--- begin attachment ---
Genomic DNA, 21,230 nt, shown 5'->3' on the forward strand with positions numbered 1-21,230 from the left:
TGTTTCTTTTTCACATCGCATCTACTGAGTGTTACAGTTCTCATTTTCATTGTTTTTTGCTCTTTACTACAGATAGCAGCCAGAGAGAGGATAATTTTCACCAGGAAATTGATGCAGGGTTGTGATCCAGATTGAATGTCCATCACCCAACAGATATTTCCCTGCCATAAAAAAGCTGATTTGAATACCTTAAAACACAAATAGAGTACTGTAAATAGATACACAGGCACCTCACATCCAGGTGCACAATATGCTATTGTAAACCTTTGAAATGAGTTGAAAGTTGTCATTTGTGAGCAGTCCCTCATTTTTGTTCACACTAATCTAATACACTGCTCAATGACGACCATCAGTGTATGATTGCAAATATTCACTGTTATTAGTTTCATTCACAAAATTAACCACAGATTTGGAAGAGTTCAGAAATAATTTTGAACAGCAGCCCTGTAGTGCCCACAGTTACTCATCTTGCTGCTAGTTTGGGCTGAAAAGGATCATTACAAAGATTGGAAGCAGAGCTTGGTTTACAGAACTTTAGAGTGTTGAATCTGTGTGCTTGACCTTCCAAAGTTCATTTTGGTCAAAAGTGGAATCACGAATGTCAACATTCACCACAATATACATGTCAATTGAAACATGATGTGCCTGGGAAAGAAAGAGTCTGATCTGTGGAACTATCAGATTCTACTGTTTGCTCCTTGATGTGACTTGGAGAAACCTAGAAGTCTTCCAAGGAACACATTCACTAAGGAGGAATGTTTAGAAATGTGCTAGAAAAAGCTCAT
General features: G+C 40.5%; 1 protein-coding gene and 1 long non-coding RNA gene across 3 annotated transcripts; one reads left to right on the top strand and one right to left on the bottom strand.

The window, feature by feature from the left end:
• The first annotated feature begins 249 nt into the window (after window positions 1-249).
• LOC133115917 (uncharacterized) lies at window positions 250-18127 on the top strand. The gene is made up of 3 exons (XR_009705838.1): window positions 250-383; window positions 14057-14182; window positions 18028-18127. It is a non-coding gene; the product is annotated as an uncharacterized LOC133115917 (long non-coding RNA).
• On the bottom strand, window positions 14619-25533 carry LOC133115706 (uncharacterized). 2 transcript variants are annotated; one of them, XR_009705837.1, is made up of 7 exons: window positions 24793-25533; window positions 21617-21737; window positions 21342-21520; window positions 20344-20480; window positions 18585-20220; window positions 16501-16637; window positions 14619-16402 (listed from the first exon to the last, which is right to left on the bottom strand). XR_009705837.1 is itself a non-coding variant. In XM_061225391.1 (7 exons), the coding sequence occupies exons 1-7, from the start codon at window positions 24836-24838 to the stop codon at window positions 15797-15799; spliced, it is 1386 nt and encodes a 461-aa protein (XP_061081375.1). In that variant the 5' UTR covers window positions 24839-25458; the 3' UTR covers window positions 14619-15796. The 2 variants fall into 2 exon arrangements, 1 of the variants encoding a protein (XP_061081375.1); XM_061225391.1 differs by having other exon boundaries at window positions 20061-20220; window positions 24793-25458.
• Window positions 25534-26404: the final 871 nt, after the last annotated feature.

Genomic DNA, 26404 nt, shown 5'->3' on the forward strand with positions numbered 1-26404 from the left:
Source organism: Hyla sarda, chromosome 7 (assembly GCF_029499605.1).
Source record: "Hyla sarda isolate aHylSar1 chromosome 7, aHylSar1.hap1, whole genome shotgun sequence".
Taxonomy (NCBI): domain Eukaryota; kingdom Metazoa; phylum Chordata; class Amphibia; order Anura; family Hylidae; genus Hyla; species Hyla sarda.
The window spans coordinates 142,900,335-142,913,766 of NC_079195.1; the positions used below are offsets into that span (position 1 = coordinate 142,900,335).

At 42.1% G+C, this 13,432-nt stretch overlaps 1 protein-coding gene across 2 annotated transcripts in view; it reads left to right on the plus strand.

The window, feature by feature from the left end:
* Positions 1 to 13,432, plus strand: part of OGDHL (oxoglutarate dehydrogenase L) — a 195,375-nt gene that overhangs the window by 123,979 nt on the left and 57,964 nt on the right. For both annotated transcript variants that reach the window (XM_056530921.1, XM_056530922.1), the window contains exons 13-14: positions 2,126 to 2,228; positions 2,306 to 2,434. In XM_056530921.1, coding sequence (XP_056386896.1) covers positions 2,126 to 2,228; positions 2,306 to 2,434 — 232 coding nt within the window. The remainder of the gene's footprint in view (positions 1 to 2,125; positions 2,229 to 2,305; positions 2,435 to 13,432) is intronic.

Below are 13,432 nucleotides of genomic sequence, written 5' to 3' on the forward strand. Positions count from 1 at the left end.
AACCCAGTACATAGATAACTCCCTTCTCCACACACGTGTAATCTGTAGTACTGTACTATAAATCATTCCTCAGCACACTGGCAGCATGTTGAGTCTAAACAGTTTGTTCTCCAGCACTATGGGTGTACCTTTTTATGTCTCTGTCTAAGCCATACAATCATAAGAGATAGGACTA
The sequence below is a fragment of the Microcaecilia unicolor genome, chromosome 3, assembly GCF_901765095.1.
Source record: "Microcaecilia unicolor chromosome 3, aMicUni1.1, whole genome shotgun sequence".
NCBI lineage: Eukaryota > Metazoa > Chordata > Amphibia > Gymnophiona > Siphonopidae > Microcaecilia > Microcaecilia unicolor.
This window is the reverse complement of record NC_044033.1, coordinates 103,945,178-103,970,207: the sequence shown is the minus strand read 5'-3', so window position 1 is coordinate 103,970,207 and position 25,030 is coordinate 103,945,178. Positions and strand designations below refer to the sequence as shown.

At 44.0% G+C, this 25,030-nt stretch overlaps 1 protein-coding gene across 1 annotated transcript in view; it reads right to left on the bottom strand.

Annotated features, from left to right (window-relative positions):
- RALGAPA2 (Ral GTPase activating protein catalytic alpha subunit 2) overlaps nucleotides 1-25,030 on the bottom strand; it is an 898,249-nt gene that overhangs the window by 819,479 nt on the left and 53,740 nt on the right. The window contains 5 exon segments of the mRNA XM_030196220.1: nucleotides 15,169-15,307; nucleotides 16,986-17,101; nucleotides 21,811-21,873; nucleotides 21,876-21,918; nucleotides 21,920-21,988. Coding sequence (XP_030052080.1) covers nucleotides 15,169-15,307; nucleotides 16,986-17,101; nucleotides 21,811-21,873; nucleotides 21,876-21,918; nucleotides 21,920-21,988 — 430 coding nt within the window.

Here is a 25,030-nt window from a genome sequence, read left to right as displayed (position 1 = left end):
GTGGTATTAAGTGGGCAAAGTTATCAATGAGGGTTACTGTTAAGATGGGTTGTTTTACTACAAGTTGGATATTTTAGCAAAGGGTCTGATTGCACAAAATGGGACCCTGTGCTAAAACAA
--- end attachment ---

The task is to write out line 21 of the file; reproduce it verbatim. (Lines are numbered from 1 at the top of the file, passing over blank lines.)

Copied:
NCBI lineage: Eukaryota > Metazoa > Chordata > Amphibia > Gymnophiona > Siphonopidae > Microcaecilia > Microcaecilia unicolor.